πde=(ρ×0)+(1ρ)Aθy¯+πde(ν(1β)+Aθ2)1+Aθ2(21)

Solving for expected inflation as a function of the probability that the peg survives:

πde(ρ)=(1ρ)Aθy¯[1+ρAθ2(1ρ)ν(1β)]>0(22)

Expected inflation is given by (22) for some ρ < 1.13 Under the de facto peg, however, it remains the case that the central bank maintains the parity implying Δe = 0, which from (5) requires that Δm = 0. Substituting (22) into (3) shows that even if the parity is maintained (Δem=0), the expectation of inflation will lead to some positive consumer price inflation:14

π=βν(1ρ)Aθy¯[1+ρAθ2(1ρ)ν(1β)]>0(23)

Soft peg

Under a soft peg, the central bank de jure pegs the exchange rate, but de facto chooses a discretionary monetary policy that is inconsistent with maintaining the peg. Despite the de jure commitment, the central bank’s credibility is likely to be low in these circumstances, so inflation will again be given by (22) for some ρ< 1. Substituting (22) into (11) yields the optimal discretionary monetary policy, given the private sector’s expectations:

ΔDC(πde(ρ))=Aθy¯(1(1ρ)ν)(1+ρAθ2(1ρ)ν(1β)(24)

Substituting into (3) yields the domestic and overall CPI inflation rates::

πd=Aθy¯(1+ρAθ2(1ρ)ν(1β))>0(25)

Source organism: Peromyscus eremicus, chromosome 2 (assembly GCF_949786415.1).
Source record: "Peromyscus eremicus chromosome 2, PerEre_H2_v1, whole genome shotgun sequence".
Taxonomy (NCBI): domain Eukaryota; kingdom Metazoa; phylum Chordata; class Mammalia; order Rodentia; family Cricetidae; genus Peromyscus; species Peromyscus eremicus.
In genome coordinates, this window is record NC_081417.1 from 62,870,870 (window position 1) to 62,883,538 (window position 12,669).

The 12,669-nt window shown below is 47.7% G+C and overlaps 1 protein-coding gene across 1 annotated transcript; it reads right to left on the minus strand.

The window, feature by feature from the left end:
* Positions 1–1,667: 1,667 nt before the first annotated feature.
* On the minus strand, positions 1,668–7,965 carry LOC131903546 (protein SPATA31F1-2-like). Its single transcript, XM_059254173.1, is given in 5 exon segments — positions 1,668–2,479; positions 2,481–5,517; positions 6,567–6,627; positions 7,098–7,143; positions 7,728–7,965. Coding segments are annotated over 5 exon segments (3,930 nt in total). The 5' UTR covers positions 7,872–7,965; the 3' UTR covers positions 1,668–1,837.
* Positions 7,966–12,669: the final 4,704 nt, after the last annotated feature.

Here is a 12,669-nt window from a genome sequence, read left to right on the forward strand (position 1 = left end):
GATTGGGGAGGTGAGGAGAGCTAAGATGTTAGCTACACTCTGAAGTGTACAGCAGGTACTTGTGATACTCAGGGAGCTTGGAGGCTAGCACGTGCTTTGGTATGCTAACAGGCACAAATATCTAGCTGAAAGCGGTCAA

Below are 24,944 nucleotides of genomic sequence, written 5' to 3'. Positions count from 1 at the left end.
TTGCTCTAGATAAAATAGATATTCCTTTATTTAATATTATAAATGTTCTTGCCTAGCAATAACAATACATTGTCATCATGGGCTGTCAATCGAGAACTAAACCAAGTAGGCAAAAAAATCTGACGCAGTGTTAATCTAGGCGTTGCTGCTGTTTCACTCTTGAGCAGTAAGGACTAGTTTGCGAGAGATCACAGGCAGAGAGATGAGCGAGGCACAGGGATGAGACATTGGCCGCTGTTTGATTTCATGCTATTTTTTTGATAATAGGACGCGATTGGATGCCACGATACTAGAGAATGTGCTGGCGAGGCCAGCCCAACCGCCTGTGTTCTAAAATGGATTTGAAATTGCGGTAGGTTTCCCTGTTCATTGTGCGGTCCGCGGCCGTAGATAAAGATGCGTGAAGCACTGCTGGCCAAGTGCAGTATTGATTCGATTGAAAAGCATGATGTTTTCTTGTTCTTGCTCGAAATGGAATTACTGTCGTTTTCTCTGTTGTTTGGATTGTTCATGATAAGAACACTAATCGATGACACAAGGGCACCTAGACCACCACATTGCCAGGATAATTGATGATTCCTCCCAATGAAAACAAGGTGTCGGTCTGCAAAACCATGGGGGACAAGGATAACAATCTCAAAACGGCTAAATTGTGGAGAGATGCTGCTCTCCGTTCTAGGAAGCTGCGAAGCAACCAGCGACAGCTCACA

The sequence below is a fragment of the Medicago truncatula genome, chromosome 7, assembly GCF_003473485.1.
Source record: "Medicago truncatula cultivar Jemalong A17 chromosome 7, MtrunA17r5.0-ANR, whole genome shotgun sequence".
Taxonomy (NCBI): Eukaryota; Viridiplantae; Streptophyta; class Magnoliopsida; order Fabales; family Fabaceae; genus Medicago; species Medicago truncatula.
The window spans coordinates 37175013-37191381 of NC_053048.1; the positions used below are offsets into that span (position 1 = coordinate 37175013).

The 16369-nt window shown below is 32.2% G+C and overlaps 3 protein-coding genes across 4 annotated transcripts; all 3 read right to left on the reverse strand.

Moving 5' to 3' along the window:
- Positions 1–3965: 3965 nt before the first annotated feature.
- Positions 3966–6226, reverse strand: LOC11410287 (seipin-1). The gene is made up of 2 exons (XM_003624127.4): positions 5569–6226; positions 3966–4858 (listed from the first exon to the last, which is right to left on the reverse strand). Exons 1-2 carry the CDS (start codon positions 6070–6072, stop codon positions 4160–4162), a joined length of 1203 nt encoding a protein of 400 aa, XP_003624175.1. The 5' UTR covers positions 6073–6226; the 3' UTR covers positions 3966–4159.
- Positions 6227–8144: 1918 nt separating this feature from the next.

π=Aθy¯(1(1ρ)ν(1β))1+ρAθ2(1ρ)ν(1β))>0(26)

both of which are again positive.15 It is noteworthy, however, that soft pegs are not likely to last long because the central bank’s monetary policy, ΔDC > 0, is inconsistent with maintaining the parity.16

D. Inflation Performance under Alternative Regimes

Abstracting from realizations of the stochastic shock,η, the results obtained above can be used to rank average inflation rates across the various exchange rate regimes. First, from (7), inflation is lowest (actually, equal to the central bank’s bliss value, here normalized to zero) under a pure peg. Under all other regimes, inflation is strictly positive.

Second, comparing (23) and (26) shows that, if the credibility of the peg is similar between closet pegs (where the central bank does not commit to maintain the peg but follows a monetary policy consistent with doing so) and soft pegs (where the central bank does commit to maintain the parity but then is not observed to do so), then inflation will be higher under the latter:

πSoftPeg>πClosetPeg1(1ρ)ν(1β)>βν(1ρ)1(1ρ)ν>0(27)

Third, comparing inflation under a soft peg to that under a free float (15) shows that inflation will be higher under the free float, that is, commitment matters:

πFlt>πSoftPeg1+ρAθ2(1ρ)ν(1β))>(1(1ρ)ν(1β))ρAθ2(1ρ)ν(1β))>(1ρ)ν(1β)ρAθ2>0(28)